So you want to buy a machine gun.

Since I’m a lawyer and a gun enthusiast, I occasionally field questions like “Can I buy a machine gun?” or “Are silencers legal?” from friends and family members. And like so many other questions, the answer is almost always “Maybe.”

Federal law prohibits certain individuals from possessing any firearms (under the applicable laws, a silencer counts as a firearm by itself, which is linguistically and logically silly). The list includes felons, fugitives, illegal drug users, those who have been convicted of misdemeanor domestic violence, and those under certain restraining orders. For the whole rogue’s gallery, see 18 U.S.C. § 922(g). States have similar prohibitions against certain people possessing firearms. And individual states may also regulate gun ownership for those who aren’t prohibited outright from owning guns. For example, New York bans the possession of machine guns but allows other guns. In Massachusetts, would-be gun owners must complete a licensing process. On the other hand, some states take a much more permissive view of gun ownership. I happen to live in a free state, and I’m most familiar with Louisiana law, so I’ll focus on it. Continue reading

Can You Run Me Off a Gun?

This post is not legal advice; it’s only my opinion. And unless you’ve retained me by a signed contract after an in-person consultation, I’m not your lawyer. If you’re considering printing this project, hire a lawyer who knows the area of law — both federal law and your particular state/county/city/whatever’s law) and consult him. Or better yet: buy a lower. It’s cheaper than hiring a lawyer and probably more fun!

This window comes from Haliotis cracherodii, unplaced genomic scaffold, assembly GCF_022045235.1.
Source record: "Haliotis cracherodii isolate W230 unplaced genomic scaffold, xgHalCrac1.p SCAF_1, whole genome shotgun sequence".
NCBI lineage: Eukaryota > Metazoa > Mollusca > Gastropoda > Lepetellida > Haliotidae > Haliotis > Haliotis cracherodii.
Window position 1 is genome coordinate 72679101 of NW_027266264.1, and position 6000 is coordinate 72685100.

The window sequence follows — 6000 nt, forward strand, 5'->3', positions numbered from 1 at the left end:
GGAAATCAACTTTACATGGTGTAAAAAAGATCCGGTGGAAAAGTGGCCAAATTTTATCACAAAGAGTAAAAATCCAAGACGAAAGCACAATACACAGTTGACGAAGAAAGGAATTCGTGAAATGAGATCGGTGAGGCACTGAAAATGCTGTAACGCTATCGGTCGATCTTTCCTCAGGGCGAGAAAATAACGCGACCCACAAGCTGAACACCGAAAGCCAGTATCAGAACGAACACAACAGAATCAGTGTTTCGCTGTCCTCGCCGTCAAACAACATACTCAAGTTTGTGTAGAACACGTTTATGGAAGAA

Now onto the interesting stuff.

Recently, a Thingiverse user posted a file that can be printed on a 3d printer to create a (theoretically) functional AR-15 lower receiver. This upset some members of the Thingiverse community, as you can see from the lively discussion on the project page. Tech  Crunch covered the controversy and asked a few important questions. Is printing a gun the same as buying a gun? Is the printed lower receiver a weapon? Is it a part? Is it Illegal?

In short, no, printing a gun isn’t the same as buying one because the user is a manufacturer instead of a consumer. The lower receiver is still a firearm under federal law (and probably state law) as opposed to being just a part. And, finally, printing a lower is not prohibited under federal law for those allowed to own firearms, but your state’s law may vary. Continue reading